Geoff Johns is no stranger to “rebirthing” DC Comics concepts. He’s done it time and time again, with several mini-series titled <b>Rebirth</b> under his belt. Now, he’s overseeing the <b>Rebirth</b> of DC’s entire comic book line when the publisher relaunches starting in June. <p>This week, Johns <a href="http://www.newsarama.com/29124-geoff-johns-makes-new-rebirth-pitch-in-a-world-of-digital-cynicism-and-perhaps-justified-skepticism.html">released</a> a mission statement for <b>Rebirth</b>, reiterating his previous statements about recapturing the essence of DC Comics that was lost in the New 52. <p>But let’s be honest – Johns has already had his hands on reimagining and streamlining most of the DC Universe already. Here, we analyze his top ten previous <b>Rebirths</b> - including the ones that launched the whole concept.
In <i>Infinite Crisis</i>, Johns brought back all four of the characters who got shuffled off to a "paradise" at the end of 1985's <i>Crisis on Infinite Earths</i>, including Prime-Earth Superboy, Earth-Two Superman, Earth-Two Lois Lane and Alexander Luthor of Earth-Three. </p><p> But Superboy Prime was the only one to survive <i>Infinite Crisis</i>, and for a while he played a significant role in the DCU, usually under Johns' pen. He was a key villain in high-profile events like <i>Sinestro Corps War</i> and <i>Final Crisis: Legion of 3 Worlds</i>. </p><p> He was, figuratively anyway, the Superboy from <i>our</i> earth. One a hero, he turned angry and evil when the "stories" of the DCU weren't to his liking. In other words, Superboy-Prime was a fanboy, a Johns-invented twist to his character that sometimes elicited delight — and chagrin — from fanboys themselves.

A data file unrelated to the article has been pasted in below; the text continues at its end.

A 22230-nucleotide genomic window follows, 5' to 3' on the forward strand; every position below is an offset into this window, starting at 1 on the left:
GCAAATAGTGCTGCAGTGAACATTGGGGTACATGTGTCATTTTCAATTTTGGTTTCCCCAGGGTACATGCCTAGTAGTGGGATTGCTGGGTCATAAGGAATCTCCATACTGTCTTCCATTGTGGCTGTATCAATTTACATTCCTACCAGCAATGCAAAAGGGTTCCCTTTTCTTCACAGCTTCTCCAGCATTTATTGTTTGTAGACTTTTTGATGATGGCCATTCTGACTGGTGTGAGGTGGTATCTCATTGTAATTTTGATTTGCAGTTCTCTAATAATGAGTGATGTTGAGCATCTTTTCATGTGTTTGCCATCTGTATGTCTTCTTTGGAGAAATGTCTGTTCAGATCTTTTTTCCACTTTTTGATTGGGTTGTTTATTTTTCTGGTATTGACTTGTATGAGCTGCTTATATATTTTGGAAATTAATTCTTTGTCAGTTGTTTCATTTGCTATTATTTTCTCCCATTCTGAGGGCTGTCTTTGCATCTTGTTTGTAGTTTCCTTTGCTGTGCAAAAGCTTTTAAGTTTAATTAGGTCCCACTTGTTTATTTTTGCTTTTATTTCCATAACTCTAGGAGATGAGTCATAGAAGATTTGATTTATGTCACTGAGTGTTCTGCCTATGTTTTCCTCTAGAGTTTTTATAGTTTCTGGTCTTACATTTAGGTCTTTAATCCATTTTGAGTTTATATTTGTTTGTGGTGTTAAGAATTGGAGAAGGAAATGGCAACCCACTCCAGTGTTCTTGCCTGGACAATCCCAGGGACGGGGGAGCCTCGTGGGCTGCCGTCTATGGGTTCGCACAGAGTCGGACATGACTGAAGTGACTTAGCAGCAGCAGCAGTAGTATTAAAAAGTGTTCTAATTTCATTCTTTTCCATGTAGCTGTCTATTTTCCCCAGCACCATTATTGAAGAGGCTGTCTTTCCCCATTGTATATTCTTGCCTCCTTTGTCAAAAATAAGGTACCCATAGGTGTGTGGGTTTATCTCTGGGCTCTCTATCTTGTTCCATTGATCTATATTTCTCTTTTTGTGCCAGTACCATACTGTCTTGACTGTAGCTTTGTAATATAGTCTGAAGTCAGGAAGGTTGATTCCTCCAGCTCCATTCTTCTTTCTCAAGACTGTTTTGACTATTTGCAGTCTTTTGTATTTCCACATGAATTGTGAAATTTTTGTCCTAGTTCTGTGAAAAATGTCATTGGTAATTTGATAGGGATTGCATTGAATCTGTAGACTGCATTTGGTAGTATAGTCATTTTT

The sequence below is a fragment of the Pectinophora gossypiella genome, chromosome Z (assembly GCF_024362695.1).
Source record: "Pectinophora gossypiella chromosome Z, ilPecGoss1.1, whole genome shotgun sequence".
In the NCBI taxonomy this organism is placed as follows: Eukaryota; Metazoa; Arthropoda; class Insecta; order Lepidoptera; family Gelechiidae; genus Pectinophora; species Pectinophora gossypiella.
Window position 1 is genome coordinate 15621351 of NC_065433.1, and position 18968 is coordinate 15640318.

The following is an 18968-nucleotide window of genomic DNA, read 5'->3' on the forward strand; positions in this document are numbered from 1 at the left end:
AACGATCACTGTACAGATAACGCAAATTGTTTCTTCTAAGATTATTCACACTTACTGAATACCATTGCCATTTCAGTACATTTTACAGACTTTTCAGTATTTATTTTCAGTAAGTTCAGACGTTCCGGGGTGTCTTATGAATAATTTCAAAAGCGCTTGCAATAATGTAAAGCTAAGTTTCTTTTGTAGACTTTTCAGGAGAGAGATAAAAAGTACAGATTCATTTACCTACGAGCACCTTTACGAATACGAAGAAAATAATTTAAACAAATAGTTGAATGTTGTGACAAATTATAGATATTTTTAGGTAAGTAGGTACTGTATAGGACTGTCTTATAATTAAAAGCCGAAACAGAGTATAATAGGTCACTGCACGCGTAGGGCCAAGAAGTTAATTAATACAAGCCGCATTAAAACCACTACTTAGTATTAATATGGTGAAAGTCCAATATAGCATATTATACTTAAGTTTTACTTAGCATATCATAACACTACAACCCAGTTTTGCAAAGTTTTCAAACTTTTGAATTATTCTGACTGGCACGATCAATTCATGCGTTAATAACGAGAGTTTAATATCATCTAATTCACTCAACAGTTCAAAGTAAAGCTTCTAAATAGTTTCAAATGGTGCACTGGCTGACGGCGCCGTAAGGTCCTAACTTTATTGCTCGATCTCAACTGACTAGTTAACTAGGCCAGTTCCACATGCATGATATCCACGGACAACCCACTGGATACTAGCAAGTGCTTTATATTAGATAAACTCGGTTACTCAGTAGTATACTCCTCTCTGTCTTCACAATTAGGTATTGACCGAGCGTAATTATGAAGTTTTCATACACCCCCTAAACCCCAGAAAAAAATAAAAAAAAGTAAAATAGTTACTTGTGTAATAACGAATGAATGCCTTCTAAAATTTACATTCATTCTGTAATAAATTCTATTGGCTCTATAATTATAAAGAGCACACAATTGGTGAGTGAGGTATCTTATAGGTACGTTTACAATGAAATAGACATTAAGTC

Before Johns began writing a solo Power Girl story (in the 2005 launch of <i>JSA Classified</i>), the curvaceous hero's history was complicated. Some stories had her as Superman's cousin from Earth-Two (which technically didn't exist anymore), while others had her descending from Atlanteans and traveling to the future. </p><p> Launching a spin-off JSA title that initially focused on the female character, Johns streamlined Power Girl's origin while also injecting a lot of humor into the story. Thanks to the character's rebirth under Johns' pen — along with the art by Amanda Conner and Jimmy Palmiotti — the character ended up getting her own title soon after, with the art team taking over writing duties.